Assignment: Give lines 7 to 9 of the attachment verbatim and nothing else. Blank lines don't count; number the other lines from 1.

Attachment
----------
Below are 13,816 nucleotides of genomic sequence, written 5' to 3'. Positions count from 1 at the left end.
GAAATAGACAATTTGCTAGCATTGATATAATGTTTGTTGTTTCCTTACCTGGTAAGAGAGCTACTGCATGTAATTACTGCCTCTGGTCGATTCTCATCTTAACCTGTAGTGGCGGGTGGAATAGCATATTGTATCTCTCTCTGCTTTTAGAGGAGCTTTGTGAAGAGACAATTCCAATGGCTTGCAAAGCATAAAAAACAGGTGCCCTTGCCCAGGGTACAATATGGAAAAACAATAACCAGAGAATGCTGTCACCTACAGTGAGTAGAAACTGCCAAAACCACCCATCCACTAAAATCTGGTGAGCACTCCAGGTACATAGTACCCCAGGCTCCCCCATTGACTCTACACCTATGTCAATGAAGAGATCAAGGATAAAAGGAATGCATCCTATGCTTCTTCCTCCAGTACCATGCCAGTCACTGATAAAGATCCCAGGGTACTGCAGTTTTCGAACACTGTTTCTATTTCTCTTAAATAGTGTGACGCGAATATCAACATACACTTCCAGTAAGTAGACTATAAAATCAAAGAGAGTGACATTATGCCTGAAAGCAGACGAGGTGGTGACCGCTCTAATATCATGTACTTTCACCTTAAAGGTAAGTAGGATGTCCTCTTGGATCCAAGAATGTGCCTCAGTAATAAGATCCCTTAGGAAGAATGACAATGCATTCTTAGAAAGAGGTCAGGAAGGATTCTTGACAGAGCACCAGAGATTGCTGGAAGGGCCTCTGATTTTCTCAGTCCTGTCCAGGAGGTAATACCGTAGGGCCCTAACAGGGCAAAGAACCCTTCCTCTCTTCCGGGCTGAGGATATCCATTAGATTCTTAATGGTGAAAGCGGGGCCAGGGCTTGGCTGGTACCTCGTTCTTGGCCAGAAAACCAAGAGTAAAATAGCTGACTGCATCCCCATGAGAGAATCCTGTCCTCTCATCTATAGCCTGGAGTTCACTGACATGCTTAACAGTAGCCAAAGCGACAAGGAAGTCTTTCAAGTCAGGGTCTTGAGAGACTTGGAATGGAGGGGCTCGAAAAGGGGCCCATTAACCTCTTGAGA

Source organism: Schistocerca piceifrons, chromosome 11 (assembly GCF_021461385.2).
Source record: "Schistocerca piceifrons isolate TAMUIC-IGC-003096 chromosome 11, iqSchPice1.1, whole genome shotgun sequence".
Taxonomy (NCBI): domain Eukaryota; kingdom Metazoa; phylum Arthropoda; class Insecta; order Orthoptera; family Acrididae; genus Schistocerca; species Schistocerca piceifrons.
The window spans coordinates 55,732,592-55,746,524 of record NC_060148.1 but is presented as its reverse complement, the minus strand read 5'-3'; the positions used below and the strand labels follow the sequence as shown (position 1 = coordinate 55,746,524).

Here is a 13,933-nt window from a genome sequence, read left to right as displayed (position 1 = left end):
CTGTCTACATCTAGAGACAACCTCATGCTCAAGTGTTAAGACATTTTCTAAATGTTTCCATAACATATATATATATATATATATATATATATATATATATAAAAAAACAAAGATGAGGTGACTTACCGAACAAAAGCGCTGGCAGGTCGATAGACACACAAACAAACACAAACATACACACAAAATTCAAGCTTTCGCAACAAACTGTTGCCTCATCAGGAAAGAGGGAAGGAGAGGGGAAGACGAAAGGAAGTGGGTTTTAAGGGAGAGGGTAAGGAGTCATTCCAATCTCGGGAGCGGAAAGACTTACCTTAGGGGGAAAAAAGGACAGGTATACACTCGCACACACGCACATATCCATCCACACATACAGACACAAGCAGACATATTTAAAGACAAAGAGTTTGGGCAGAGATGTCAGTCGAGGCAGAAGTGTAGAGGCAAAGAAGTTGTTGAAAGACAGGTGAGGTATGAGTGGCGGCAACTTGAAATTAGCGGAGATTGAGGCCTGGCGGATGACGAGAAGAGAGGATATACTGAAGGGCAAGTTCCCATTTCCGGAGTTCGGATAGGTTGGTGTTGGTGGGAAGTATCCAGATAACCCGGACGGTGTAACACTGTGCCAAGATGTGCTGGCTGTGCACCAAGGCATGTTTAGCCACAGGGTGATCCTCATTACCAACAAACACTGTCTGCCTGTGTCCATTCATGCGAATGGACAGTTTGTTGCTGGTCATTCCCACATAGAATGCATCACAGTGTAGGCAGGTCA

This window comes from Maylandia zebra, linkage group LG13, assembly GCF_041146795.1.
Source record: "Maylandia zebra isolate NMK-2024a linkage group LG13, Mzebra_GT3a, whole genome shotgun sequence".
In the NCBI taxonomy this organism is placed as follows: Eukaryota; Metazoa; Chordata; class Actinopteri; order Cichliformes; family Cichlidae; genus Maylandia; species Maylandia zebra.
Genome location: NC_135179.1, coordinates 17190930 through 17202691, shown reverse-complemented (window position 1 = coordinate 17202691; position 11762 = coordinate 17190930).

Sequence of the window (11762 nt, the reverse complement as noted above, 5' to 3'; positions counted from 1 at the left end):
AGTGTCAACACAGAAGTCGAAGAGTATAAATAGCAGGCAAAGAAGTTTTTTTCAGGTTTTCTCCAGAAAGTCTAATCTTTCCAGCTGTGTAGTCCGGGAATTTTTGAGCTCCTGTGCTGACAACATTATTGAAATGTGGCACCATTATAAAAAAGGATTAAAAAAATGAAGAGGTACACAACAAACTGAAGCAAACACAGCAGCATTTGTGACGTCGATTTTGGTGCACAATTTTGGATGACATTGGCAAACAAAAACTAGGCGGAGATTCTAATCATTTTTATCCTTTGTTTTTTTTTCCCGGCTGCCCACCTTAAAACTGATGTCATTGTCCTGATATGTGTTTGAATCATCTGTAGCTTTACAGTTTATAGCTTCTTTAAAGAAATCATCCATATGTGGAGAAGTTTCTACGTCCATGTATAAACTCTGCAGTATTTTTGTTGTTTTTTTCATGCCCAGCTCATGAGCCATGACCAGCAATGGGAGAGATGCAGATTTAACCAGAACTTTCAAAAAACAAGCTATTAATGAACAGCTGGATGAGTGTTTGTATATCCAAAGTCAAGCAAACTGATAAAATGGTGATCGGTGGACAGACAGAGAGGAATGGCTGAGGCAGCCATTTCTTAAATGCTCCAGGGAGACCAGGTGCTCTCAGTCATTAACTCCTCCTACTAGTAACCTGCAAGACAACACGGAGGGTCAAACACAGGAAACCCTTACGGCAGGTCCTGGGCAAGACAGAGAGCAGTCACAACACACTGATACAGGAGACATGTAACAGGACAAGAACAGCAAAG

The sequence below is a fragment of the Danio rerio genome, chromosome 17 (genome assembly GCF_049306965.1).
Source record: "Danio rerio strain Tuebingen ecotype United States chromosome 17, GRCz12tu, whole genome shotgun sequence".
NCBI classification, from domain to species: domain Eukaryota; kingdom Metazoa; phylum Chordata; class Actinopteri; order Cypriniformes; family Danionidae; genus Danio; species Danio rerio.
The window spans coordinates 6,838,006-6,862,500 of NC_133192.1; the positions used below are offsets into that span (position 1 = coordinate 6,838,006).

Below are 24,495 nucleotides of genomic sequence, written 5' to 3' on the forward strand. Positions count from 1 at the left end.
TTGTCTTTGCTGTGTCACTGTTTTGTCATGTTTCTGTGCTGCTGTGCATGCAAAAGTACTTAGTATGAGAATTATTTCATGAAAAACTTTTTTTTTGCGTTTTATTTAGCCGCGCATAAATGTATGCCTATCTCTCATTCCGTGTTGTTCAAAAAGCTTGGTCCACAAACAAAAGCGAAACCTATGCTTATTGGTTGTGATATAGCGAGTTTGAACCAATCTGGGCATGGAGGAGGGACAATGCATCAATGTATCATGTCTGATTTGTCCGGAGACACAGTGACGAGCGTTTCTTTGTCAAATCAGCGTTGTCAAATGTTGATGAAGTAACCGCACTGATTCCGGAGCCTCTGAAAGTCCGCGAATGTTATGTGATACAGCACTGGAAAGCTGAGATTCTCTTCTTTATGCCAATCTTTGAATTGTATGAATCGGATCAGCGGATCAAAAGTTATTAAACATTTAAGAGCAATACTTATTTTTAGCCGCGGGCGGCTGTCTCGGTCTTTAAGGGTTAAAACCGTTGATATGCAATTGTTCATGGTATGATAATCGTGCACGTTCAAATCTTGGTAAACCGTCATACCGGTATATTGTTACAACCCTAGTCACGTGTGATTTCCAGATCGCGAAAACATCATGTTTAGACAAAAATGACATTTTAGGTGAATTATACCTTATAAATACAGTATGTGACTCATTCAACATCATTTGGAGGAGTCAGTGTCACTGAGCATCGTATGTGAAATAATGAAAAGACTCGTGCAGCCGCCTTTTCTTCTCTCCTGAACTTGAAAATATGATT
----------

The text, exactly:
Here is a 13,933-nt window from a genome sequence, read left to right as displayed (position 1 = left end):
CTGTCTACATCTAGAGACAACCTCATGCTCAAGTGTTAAGACATTTTCTAAATGTTTCCATAACATATATATATATATATATATATATATATATATATATAAAAAAACAAAGATGAGGTGACTTACCGAACAAAAGCGCTGGCAGGTCGATAGACACACAAACAAACACAAACATACACACAAAATTCAAGCTTTCGCAACAAACTGTTGCCTCATCAGGAAAGAGGGAAGGAGAGGGGAAGACGAAAGGAAGTGGGTTTTAAGGGAGAGGGTAAGGAGTCATTCCAATCTCGGGAGCGGAAAGACTTACCTTAGGGGGAAAAAAGGACAGGTATACACTCGCACACACGCACATATCCATCCACACATACAGACACAAGCAGACATATTTAAAGACAAAGAGTTTGGGCAGAGATGTCAGTCGAGGCAGAAGTGTAGAGGCAAAGAAGTTGTTGAAAGACAGGTGAGGTATGAGTGGCGGCAACTTGAAATTAGCGGAGATTGAGGCCTGGCGGATGACGAGAAGAGAGGATATACTGAAGGGCAAGTTCCCATTTCCGGAGTTCGGATAGGTTGGTGTTGGTGGGAAGTATCCAGATAACCCGGACGGTGTAACACTGTGCCAAGATGTGCTGGCTGTGCACCAAGGCATGTTTAGCCACAGGGTGATCCTCATTACCAACAAACACTGTCTGCCTGTGTCCATTCATGCGAATGGACAGTTTGTTGCTGGTCATTCCCACATAGAATGCATCACAGTGTAGGCAGGTCA

This window comes from Maylandia zebra, linkage group LG13, assembly GCF_041146795.1.